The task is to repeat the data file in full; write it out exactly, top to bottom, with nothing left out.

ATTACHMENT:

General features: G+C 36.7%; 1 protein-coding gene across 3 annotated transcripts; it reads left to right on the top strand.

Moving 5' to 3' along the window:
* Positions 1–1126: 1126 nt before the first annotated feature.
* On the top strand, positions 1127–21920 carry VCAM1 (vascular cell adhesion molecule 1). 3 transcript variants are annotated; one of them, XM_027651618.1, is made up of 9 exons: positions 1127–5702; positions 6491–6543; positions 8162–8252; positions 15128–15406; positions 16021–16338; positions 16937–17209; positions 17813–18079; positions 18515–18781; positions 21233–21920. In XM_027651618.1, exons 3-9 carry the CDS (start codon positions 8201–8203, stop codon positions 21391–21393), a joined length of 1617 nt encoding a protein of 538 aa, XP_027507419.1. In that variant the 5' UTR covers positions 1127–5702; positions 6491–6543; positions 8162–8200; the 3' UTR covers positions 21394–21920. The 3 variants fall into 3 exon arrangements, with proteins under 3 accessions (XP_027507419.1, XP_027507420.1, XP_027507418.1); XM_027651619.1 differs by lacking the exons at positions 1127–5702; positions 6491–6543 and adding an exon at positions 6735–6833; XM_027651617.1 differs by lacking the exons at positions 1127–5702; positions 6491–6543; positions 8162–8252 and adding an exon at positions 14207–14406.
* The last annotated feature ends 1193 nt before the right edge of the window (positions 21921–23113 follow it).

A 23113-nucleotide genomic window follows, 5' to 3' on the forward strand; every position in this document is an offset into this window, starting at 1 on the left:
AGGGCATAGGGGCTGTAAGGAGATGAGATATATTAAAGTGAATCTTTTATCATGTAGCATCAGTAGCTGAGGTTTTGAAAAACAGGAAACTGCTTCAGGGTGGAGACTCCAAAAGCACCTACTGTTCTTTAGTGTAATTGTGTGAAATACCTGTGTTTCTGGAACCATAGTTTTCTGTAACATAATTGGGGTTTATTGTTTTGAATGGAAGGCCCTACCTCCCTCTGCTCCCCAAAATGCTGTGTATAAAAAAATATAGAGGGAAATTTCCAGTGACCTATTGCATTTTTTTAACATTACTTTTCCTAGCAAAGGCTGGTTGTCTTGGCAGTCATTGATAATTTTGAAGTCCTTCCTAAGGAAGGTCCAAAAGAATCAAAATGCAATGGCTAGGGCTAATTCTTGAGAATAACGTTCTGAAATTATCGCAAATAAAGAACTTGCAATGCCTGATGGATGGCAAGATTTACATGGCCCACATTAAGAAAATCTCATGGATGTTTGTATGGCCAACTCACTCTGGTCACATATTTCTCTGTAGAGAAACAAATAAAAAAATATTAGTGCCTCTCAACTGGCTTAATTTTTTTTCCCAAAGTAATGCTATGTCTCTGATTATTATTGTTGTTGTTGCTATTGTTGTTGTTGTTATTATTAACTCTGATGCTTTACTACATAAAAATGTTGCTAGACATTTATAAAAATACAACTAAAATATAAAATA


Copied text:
General features: G+C 36.7%; 1 protein-coding gene across 3 annotated transcripts; it reads left to right on the top strand.

Moving 5' to 3' along the window:
* Positions 1–1126: 1126 nt before the first annotated feature.
* On the top strand, positions 1127–21920 carry VCAM1 (vascular cell adhesion molecule 1). 3 transcript variants are annotated; one of them, XM_027651618.1, is made up of 9 exons: positions 1127–5702; positions 6491–6543; positions 8162–8252; positions 15128–15406; positions 16021–16338; positions 16937–17209; positions 17813–18079; positions 18515–18781; positions 21233–21920. In XM_027651618.1, exons 3-9 carry the CDS (start codon positions 8201–8203, stop codon positions 21391–21393), a joined length of 1617 nt encoding a protein of 538 aa, XP_027507419.1. In that variant the 5' UTR covers positions 1127–5702; positions 6491–6543; positions 8162–8200; the 3' UTR covers positions 21394–21920. The 3 variants fall into 3 exon arrangements, with proteins under 3 accessions (XP_027507419.1, XP_027507420.1, XP_027507418.1); XM_027651619.1 differs by lacking the exons at positions 1127–5702; positions 6491–6543 and adding an exon at positions 6735–6833; XM_027651617.1 differs by lacking the exons at positions 1127–5702; positions 6491–6543; positions 8162–8252 and adding an exon at positions 14207–14406.
* The last annotated feature ends 1193 nt before the right edge of the window (positions 21921–23113 follow it).

A 23113-nucleotide genomic window follows, 5' to 3' on the forward strand; every position in this document is an offset into this window, starting at 1 on the left:
AGGGCATAGGGGCTGTAAGGAGATGAGATATATTAAAGTGAATCTTTTATCATGTAGCATCAGTAGCTGAGGTTTTGAAAAACAGGAAACTGCTTCAGGGTGGAGACTCCAAAAGCACCTACTGTTCTTTAGTGTAATTGTGTGAAATACCTGTGTTTCTGGAACCATAGTTTTCTGTAACATAATTGGGGTTTATTGTTTTGAATGGAAGGCCCTACCTCCCTCTGCTCCCCAAAATGCTGTGTATAAAAAAATATAGAGGGAAATTTCCAGTGACCTATTGCATTTTTTTAACATTACTTTTCCTAGCAAAGGCTGGTTGTCTTGGCAGTCATTGATAATTTTGAAGTCCTTCCTAAGGAAGGTCCAAAAGAATCAAAATGCAATGGCTAGGGCTAATTCTTGAGAATAACGTTCTGAAATTATCGCAAATAAAGAACTTGCAATGCCTGATGGATGGCAAGATTTACATGGCCCACATTAAGAAAATCTCATGGATGTTTGTATGGCCAACTCACTCTGGTCACATATTTCTCTGTAGAGAAACAAATAAAAAAATATTAGTGCCTCTCAACTGGCTTAATTTTTTTTCCCAAAGTAATGCTATGTCTCTGATTATTATTGTTGTTGTTGCTATTGTTGTTGTTGTTATTATTAACTCTGATGCTTTACTACATAAAAATGTTGCTAGACATTTATAAAAATACAACTAAAATATAAAATA